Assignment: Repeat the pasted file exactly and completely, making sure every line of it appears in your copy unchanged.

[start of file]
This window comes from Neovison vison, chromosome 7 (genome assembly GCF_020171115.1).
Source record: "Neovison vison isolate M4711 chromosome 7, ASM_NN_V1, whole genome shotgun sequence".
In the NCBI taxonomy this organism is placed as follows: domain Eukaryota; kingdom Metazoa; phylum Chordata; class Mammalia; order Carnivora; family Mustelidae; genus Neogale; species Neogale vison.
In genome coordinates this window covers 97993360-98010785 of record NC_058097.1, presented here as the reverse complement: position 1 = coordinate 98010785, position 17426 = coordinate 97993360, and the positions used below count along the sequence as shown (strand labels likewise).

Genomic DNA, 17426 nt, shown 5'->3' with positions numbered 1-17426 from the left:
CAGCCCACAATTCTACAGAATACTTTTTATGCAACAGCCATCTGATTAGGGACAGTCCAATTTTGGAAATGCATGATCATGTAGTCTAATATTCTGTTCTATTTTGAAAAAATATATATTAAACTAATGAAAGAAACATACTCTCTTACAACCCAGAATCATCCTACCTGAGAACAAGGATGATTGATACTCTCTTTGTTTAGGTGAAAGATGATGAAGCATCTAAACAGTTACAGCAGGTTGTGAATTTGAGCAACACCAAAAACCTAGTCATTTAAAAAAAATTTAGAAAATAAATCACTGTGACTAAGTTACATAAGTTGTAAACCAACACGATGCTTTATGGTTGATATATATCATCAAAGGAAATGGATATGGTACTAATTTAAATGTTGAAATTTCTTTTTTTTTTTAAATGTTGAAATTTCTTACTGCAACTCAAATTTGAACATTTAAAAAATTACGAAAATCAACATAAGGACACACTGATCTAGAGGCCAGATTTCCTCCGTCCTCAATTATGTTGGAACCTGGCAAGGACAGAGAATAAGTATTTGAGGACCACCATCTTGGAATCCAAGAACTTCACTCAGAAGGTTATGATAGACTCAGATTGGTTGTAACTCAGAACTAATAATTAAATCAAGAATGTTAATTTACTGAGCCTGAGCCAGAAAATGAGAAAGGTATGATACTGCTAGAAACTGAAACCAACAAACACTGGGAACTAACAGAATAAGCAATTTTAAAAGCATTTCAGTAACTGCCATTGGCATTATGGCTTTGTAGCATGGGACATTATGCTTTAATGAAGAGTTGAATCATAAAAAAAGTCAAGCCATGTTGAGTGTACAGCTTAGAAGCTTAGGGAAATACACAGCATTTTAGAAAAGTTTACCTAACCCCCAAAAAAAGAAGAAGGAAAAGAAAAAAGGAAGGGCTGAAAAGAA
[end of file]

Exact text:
This window comes from Neovison vison, chromosome 7 (genome assembly GCF_020171115.1).
Source record: "Neovison vison isolate M4711 chromosome 7, ASM_NN_V1, whole genome shotgun sequence".
In the NCBI taxonomy this organism is placed as follows: domain Eukaryota; kingdom Metazoa; phylum Chordata; class Mammalia; order Carnivora; family Mustelidae; genus Neogale; species Neogale vison.
In genome coordinates this window covers 97993360-98010785 of record NC_058097.1, presented here as the reverse complement: position 1 = coordinate 98010785, position 17426 = coordinate 97993360, and the positions used below count along the sequence as shown (strand labels likewise).

Genomic DNA, 17426 nt, shown 5'->3' with positions numbered 1-17426 from the left:
CAGCCCACAATTCTACAGAATACTTTTTATGCAACAGCCATCTGATTAGGGACAGTCCAATTTTGGAAATGCATGATCATGTAGTCTAATATTCTGTTCTATTTTGAAAAAATATATATTAAACTAATGAAAGAAACATACTCTCTTACAACCCAGAATCATCCTACCTGAGAACAAGGATGATTGATACTCTCTTTGTTTAGGTGAAAGATGATGAAGCATCTAAACAGTTACAGCAGGTTGTGAATTTGAGCAACACCAAAAACCTAGTCATTTAAAAAAAATTTAGAAAATAAATCACTGTGACTAAGTTACATAAGTTGTAAACCAACACGATGCTTTATGGTTGATATATATCATCAAAGGAAATGGATATGGTACTAATTTAAATGTTGAAATTTCTTTTTTTTTTTAAATGTTGAAATTTCTTACTGCAACTCAAATTTGAACATTTAAAAAATTACGAAAATCAACATAAGGACACACTGATCTAGAGGCCAGATTTCCTCCGTCCTCAATTATGTTGGAACCTGGCAAGGACAGAGAATAAGTATTTGAGGACCACCATCTTGGAATCCAAGAACTTCACTCAGAAGGTTATGATAGACTCAGATTGGTTGTAACTCAGAACTAATAATTAAATCAAGAATGTTAATTTACTGAGCCTGAGCCAGAAAATGAGAAAGGTATGATACTGCTAGAAACTGAAACCAACAAACACTGGGAACTAACAGAATAAGCAATTTTAAAAGCATTTCAGTAACTGCCATTGGCATTATGGCTTTGTAGCATGGGACATTATGCTTTAATGAAGAGTTGAATCATAAAAAAAGTCAAGCCATGTTGAGTGTACAGCTTAGAAGCTTAGGGAAATACACAGCATTTTAGAAAAGTTTACCTAACCCCCAAAAAAAGAAGAAGGAAAAGAAAAAAGGAAGGGCTGAAAAGAA